The platform’s best chance to end its losing streak comes in the drama category this year, where the lavish royal family saga “The Crown” — fresh off a headline-grabbing fourth season that introduced Diana Spencer (Emma Corrin) — is widely seen as the front-runner.

Netflix has another contender in the drama race that could score a surprise victory: the steamy literary adaptation “Bridgerton,” which premiered in December. (“Emily in Paris” and “Cobra Kai,” Netflix’s comedy series nominees, do not have much awards season momentum.)

In the fiercely competitive streaming market, big Emmy wins help platforms burnish their brands and potentially even nab new subscribers. The triumph of “The Handmaid’s Tale” in 2017 helped pump up Hulu’s bona fides as a provider of original shows, for example.

Netflix’s previous hopes to claim drama series gold with popular shows like “House of Cards,” “Stranger Things” and “Ozark” were dashed by the dominance of repeat winners “Breaking Bad” (two wins) and “Game of Thrones” (four wins).

In addition to “Bridgerton” and “The Crown,” six other series are vying for the drama series trophy this year: Amazon’s “The Boys,” “Handmaid’s,” HBO’s “Lovecraft Country,” Disney+’s “The Mandalorian,” FX’s “Pose” and NBC’s “This Is Us.”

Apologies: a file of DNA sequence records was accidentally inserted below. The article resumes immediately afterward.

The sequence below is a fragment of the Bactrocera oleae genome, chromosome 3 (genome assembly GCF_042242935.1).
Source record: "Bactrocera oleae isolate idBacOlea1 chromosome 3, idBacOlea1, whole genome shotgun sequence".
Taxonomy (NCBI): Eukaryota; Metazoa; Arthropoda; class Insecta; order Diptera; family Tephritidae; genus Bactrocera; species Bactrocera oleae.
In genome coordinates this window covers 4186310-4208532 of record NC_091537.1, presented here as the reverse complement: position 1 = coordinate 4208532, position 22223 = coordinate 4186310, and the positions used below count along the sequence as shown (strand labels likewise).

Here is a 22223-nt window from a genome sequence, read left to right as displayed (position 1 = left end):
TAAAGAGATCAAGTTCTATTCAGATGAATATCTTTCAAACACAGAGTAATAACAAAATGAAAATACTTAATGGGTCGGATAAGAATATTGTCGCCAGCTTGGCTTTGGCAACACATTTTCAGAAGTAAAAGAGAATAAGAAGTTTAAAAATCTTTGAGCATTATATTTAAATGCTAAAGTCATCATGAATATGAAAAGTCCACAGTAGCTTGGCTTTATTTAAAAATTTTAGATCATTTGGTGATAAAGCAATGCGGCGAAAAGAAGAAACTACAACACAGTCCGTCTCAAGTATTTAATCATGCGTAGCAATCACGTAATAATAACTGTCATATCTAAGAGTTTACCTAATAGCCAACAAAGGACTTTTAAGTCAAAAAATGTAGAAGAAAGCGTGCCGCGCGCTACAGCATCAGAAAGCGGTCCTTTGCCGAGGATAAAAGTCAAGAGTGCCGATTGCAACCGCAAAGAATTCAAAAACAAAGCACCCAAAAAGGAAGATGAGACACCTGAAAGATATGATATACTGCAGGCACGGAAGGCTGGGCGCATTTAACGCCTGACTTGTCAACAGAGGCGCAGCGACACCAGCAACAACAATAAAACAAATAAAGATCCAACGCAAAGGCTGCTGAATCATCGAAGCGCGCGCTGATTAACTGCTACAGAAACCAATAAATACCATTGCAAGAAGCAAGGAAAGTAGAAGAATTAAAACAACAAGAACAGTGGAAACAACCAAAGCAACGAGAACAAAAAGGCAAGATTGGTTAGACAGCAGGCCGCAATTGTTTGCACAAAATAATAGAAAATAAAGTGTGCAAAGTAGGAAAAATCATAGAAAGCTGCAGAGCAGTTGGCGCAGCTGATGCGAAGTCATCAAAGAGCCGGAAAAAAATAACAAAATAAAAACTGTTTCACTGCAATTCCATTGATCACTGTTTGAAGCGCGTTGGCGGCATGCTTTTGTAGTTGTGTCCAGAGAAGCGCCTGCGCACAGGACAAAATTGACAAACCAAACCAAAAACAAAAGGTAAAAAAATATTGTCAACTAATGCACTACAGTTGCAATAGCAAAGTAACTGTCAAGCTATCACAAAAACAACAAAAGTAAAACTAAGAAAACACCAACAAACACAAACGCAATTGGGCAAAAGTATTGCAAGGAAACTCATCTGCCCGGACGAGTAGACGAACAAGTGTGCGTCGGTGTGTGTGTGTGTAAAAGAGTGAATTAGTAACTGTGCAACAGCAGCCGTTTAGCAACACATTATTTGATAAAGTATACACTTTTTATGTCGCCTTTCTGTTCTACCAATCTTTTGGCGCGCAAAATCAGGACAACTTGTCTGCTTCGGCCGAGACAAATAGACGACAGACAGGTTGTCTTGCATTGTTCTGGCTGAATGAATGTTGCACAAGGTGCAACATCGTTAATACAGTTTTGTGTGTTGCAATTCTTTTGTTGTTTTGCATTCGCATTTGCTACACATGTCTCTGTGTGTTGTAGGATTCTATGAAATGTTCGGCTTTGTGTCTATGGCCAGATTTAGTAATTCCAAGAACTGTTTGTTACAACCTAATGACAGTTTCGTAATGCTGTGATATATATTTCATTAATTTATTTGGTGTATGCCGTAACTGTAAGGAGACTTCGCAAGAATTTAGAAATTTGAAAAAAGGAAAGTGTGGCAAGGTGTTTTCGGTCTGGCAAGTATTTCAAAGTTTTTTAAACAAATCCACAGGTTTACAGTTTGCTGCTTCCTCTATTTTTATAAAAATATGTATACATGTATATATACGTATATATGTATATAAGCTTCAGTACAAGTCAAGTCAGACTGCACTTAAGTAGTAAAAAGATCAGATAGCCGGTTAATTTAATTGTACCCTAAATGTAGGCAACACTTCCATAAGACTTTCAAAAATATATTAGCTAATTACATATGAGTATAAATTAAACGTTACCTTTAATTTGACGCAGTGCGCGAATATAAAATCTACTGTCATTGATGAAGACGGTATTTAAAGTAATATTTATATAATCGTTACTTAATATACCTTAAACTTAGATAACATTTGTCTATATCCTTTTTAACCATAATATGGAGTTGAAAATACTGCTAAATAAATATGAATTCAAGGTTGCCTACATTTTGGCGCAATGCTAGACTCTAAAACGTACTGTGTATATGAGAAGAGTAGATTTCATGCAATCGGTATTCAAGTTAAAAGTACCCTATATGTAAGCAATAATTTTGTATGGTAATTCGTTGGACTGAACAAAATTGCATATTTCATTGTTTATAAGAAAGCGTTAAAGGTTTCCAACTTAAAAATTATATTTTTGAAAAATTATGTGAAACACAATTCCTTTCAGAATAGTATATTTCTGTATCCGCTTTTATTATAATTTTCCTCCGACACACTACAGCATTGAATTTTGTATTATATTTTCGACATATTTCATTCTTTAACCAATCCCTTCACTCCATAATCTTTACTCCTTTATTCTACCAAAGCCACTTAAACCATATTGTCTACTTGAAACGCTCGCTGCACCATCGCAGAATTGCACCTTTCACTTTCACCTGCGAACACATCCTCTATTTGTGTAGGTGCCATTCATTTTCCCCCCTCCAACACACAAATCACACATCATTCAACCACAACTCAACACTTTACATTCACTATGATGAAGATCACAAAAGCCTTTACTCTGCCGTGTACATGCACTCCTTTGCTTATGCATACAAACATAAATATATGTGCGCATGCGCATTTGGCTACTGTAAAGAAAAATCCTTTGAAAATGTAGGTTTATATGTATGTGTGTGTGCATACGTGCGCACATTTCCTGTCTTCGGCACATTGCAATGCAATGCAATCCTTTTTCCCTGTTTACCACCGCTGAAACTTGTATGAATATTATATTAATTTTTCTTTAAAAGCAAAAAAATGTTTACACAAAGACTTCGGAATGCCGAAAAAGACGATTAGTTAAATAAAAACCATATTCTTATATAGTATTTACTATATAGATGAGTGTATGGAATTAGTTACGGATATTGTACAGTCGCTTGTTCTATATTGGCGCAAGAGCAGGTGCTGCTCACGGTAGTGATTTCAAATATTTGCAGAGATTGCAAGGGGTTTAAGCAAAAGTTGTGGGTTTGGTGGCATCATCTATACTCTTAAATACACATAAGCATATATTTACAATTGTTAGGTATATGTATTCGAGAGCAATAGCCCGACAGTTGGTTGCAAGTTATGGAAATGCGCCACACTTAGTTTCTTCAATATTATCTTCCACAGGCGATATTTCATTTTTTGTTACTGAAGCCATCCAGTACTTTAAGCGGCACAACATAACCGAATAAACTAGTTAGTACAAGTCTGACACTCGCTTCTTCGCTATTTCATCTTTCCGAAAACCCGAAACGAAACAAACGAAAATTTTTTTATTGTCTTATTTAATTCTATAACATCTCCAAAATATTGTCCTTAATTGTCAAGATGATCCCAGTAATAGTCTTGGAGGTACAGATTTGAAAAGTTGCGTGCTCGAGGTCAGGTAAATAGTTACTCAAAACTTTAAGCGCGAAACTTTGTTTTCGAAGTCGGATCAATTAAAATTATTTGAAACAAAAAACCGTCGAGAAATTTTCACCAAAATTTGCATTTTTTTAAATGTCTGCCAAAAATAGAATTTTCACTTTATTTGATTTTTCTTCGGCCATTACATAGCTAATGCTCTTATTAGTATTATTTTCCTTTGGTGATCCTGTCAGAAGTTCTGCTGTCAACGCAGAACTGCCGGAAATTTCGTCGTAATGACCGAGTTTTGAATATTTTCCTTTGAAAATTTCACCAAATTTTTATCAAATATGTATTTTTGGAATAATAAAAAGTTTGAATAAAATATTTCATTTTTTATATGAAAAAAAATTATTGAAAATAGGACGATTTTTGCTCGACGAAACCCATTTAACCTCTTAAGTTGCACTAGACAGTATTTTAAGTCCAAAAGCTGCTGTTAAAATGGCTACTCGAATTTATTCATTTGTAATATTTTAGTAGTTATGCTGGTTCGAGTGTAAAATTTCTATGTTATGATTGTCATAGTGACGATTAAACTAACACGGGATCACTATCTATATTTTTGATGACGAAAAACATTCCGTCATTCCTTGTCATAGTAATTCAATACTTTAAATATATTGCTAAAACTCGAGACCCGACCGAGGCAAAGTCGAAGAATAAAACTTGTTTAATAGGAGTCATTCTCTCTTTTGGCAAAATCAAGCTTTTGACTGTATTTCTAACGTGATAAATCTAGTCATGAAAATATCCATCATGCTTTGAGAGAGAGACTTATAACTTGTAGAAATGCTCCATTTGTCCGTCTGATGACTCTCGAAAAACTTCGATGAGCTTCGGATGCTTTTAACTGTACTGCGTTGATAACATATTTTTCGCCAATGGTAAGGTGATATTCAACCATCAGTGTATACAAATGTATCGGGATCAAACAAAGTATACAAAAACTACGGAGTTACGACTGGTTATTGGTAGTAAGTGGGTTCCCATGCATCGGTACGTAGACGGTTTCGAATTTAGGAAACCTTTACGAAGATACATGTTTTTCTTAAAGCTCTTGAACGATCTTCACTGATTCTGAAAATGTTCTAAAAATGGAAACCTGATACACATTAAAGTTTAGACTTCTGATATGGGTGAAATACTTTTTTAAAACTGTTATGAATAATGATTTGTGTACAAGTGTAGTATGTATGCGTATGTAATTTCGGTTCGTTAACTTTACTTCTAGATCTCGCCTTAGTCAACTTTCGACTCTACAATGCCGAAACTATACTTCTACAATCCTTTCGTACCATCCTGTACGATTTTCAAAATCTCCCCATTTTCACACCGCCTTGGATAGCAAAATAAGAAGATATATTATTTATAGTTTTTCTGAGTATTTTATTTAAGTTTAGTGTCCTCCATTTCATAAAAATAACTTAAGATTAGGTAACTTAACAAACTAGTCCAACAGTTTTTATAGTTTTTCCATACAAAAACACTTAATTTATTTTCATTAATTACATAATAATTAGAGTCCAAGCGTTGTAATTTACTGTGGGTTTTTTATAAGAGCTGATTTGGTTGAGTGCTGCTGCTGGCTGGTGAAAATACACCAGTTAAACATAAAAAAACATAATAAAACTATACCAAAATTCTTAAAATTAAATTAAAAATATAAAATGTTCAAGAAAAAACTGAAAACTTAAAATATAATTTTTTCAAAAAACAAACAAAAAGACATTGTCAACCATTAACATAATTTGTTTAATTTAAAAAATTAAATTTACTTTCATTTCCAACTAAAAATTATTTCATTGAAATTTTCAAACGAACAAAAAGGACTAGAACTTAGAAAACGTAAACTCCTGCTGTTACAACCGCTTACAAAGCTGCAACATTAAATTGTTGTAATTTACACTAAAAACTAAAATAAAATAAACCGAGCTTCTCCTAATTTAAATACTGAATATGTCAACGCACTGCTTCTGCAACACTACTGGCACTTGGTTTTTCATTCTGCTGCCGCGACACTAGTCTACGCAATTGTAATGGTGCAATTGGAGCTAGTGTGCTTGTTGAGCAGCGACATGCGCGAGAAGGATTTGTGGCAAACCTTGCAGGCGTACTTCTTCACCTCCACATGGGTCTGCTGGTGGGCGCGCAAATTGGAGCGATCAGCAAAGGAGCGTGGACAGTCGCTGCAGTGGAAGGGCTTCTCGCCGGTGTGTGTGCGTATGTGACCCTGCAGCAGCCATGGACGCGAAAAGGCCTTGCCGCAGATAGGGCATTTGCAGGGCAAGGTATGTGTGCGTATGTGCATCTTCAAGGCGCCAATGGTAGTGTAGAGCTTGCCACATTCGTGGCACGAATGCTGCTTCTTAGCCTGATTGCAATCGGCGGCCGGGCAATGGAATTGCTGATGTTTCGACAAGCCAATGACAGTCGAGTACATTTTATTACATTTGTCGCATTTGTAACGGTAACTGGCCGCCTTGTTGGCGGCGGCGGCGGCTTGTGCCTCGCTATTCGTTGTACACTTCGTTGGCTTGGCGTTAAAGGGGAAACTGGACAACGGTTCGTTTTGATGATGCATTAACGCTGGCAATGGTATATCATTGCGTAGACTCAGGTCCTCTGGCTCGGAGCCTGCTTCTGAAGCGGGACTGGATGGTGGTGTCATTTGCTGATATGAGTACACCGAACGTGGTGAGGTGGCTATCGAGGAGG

Emmys in the time of delta

In the last 18 months, Hollywood’s key awards shows — the Oscars, the Golden Globes and last year’s Emmys — were forced to scale back their ceremonies and adapt to the realities of the coronavirus pandemic.

Unfortunately, this year’s Emmys — coming amid the spread of the delta variant across the U.S. — will not exactly represent a return to normalcy either.

The television academy has said the number of guests at the show will be limited, and even “not all nominees will be able to attend this year’s awards,” according to an Aug. 10 news release. (The academy did not respond to questions about the show’s format or Covid-19 safety rules.)

The ceremony is scheduled to take place indoors and outdoors on the Event Deck at L.A. Live, close to the Emmys’ usual home base at the Microsoft Theater in downtown Los Angeles.

“The health and safety of our nominees is of paramount importance,” the academy said. “Thank you for your understanding as we continue to navigate the COVID-19 delta variant.”

The sight of A-list stars might bring a welcome sense of normalcy to pandemic-weary viewers, though. The lineup of performers scheduled to appear during the broadcast includes Stephen Colbert, Mindy Kaling, Dan Levy, Seth Rogen and Kerry Washington.